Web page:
Everything was like this now: a reason for, a reason against. He was suddenly furious with this useless hopeless mum. Was it anger? What was it exactly? He understood how violence gets done. He pushed his trolley forward, in a no-swerving, no-yielding way, as if to smash into her trolley. Did she catch his eye? Did she see something in it? She was probably thinking: Bastard of a man. She moved in any case, she got out of his damn way, so did the screaming brats. And he was suddenly there, on the spot where he’d spoken to Doug.
His mobile had rung. He’d thought: What now? What had Jenny forgotten to ask him to get? It was the last time he’d heard Doug’s voice. It would have been the middle of the night in Helmand.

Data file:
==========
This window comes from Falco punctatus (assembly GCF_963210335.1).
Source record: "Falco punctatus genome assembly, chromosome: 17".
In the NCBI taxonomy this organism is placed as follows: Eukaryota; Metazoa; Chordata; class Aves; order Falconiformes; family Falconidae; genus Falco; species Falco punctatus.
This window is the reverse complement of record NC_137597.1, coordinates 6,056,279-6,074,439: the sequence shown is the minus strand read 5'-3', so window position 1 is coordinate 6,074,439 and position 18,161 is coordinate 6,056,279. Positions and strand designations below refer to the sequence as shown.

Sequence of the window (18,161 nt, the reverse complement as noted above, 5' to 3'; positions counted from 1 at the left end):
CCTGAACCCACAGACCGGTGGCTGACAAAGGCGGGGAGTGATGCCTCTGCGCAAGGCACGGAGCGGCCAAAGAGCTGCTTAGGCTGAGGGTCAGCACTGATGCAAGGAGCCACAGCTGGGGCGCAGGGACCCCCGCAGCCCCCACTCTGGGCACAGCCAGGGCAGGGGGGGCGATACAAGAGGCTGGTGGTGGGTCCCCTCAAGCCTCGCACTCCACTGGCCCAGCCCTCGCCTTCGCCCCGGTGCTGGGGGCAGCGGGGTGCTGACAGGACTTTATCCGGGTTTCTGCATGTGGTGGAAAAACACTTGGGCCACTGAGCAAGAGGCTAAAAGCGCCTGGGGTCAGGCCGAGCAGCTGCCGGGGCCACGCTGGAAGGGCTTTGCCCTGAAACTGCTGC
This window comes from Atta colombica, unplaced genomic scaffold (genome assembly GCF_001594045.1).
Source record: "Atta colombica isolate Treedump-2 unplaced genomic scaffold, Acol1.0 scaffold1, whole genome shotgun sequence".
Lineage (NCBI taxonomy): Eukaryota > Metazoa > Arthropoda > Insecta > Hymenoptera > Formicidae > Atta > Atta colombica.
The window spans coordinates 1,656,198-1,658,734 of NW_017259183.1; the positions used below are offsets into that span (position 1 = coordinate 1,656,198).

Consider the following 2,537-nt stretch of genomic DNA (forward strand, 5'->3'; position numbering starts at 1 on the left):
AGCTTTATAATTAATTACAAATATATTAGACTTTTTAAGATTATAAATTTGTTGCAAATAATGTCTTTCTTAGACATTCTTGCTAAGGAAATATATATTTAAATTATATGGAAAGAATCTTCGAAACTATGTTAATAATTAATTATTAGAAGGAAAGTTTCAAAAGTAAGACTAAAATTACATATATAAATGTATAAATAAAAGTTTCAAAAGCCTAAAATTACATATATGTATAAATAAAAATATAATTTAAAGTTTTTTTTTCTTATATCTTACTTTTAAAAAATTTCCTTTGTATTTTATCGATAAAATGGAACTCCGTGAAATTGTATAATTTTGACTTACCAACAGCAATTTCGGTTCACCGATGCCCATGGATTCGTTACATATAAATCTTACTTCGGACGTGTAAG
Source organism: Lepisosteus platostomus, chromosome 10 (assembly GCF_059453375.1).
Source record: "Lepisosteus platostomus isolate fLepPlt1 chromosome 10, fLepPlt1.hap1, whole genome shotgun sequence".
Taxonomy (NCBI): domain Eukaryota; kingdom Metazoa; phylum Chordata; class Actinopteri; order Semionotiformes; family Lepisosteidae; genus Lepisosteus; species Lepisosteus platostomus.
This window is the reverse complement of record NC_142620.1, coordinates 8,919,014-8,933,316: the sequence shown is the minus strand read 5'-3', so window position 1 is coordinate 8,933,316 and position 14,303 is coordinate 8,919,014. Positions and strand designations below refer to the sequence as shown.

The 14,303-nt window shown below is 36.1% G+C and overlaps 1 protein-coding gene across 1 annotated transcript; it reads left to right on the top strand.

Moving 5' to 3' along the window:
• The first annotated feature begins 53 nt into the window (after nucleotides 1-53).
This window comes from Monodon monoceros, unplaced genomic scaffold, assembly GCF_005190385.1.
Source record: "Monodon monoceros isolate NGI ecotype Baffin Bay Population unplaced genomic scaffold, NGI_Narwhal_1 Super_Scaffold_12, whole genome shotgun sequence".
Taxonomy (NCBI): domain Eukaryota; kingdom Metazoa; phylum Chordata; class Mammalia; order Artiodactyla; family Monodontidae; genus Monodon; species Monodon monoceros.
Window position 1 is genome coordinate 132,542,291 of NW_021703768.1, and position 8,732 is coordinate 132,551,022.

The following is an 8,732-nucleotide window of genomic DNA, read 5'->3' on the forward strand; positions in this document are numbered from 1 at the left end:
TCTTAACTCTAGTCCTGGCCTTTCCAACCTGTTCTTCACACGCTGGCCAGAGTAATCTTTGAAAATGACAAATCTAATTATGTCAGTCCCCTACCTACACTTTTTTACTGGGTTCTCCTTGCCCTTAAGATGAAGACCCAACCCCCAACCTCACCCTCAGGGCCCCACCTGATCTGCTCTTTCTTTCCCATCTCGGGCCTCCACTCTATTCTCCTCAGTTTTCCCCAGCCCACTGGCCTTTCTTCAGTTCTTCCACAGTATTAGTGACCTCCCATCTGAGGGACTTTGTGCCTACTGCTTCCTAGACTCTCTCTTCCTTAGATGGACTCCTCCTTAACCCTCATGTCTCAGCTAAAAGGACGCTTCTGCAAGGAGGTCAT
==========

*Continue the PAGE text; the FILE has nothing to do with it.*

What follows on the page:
He saw them, in their little clear-plastic bags, alongside the lasagne and the tagliatelle. He even knew what the word meant now. Had Doug known? He picked up a packet. He knew that it wasn’t for them to eat. It wasn’t even for Jenny to see, to know. He had to do it. He held the scrunchy packet. He’d put it separately somewhere, he’d hide it. He grabbed a big pack of spaghetti and tossed it into his trolley anyway.
“Fresh is a scam, Dad. The dried lasts for ever.”
He clasped the fusilli close to his chest. They’d never get eaten. He’d put them somewhere, God knows where. Under the seat in the car.
Christmas wouldn’t happen this year. No presents, no lists. But this was his gift for Doug, or it was Doug’s gift to him. He didn’t know. Everything was this and that. The woman had gone. He’d somehow even cleared the aisle. He felt the pieces of pasta beneath the shiny plastic like the knobbly, guessed-at things inside a Christmas stocking long ago. The little curly things.
‘England And Other Stories’ by Graham Swift is published by Simon & Schuster, £16.99Reuse content